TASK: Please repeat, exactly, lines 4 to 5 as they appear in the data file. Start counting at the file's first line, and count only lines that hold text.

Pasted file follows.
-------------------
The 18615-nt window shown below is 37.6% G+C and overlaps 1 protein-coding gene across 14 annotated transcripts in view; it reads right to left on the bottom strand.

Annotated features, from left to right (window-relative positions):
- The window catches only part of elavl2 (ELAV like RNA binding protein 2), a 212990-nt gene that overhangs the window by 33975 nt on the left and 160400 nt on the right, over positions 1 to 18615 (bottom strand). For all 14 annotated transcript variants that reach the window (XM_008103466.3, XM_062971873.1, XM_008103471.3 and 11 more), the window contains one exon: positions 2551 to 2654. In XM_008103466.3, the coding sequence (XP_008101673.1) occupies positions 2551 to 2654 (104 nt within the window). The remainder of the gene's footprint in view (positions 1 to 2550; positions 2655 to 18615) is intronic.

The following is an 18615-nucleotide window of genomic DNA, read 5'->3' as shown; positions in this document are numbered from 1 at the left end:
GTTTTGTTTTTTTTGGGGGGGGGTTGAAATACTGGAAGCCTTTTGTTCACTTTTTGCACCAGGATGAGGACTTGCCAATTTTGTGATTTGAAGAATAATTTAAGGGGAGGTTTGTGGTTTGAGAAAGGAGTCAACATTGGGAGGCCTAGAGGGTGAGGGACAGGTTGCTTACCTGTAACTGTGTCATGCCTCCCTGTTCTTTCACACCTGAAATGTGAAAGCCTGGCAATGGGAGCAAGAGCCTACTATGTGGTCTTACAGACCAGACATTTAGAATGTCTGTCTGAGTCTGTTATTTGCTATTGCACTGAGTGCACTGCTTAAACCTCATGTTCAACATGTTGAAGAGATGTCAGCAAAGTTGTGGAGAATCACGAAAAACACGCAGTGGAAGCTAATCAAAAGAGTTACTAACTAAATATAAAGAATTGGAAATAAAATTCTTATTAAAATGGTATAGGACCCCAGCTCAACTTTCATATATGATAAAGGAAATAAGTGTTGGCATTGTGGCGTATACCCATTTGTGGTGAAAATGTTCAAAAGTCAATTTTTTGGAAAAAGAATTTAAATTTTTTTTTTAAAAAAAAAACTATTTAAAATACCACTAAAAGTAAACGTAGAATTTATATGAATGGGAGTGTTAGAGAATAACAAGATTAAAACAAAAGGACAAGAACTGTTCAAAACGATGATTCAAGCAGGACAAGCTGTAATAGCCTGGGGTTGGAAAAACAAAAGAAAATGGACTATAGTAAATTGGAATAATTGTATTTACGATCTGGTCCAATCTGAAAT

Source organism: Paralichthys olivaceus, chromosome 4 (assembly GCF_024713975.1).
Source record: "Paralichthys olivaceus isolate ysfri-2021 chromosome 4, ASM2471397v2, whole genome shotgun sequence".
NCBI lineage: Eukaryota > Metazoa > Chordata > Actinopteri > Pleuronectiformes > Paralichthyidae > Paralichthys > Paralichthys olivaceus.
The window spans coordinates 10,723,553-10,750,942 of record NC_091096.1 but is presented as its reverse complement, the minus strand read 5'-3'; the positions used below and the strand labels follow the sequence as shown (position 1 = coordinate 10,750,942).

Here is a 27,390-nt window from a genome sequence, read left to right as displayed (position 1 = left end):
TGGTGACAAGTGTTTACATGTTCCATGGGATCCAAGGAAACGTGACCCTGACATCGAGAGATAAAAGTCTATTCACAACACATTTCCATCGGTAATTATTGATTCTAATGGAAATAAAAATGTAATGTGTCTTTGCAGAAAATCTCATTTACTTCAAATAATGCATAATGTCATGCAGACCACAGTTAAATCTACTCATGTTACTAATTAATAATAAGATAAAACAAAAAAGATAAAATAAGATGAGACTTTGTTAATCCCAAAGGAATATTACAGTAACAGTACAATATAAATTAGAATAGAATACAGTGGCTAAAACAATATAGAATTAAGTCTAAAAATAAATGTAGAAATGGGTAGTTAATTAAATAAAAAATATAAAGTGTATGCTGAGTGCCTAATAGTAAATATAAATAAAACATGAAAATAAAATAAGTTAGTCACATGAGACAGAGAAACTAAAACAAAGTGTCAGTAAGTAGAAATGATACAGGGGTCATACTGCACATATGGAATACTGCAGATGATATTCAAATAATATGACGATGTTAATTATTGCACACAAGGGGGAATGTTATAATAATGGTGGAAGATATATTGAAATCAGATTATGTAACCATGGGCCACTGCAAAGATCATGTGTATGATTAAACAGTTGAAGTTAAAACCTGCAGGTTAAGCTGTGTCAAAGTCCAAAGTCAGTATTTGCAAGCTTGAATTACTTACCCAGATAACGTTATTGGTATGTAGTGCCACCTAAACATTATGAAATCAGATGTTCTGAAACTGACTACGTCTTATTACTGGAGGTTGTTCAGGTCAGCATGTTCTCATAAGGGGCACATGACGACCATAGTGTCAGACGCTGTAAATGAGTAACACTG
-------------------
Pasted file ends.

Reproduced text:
The following is an 18615-nucleotide window of genomic DNA, read 5'->3' as shown; positions in this document are numbered from 1 at the left end:
GTTTTGTTTTTTTTGGGGGGGGGTTGAAATACTGGAAGCCTTTTGTTCACTTTTTGCACCAGGATGAGGACTTGCCAATTTTGTGATTTGAAGAATAATTTAAGGGGAGGTTTGTGGTTTGAGAAAGGAGTCAACATTGGGAGGCCTAGAGGGTGAGGGACAGGTTGCTTACCTGTAACTGTGTCATGCCTCCCTGTTCTTTCACACCTGAAATGTGAAAGCCTGGCAATGGGAGCAAGAGCCTACTATGTGGTCTTACAGACCAGACATTTAGAATGTCTGTCTGAGTCTGTTATTTGCTATTGCACTGAGTGCACTGCTTAAACCTCATGTTCAACATGTTGAAGAGATGTCAGCAAAGTTGTGGAGAATCACGAAAAACACGCAGTGGAAGCTAATCAAAAGAGTTACTAACTAAATATAAAGAATTGGAAATAAAATTCTTATTAAAATGGTATAGGACCCCAGCTCAACTTTCATATATGATAAAGGAAATAAGTGTTGGCATTGTGGCGTATACCCATTTGTGGTGAAAATGTTCAAAAGTCAATTTTTTGGAAAAAGAATTTAAATTTTTTTTTTAAAAAAAAAACTATTTAAAATACCACTAAAAGTAAACGTAGAATTTATATGAATGGGAGTGTTAGAGAATAACAAGATTAAAACAAAAGGACAAGAACTGTTCAAAACGATGATTCAAGCAGGACAAGCTGTAATAGCCTGGGGTTGGAAAAACAAAAGAAAATGGACTATAGTAAATTGGAATAATTGTATTTACGATCTGGTCCAATCTGAAAT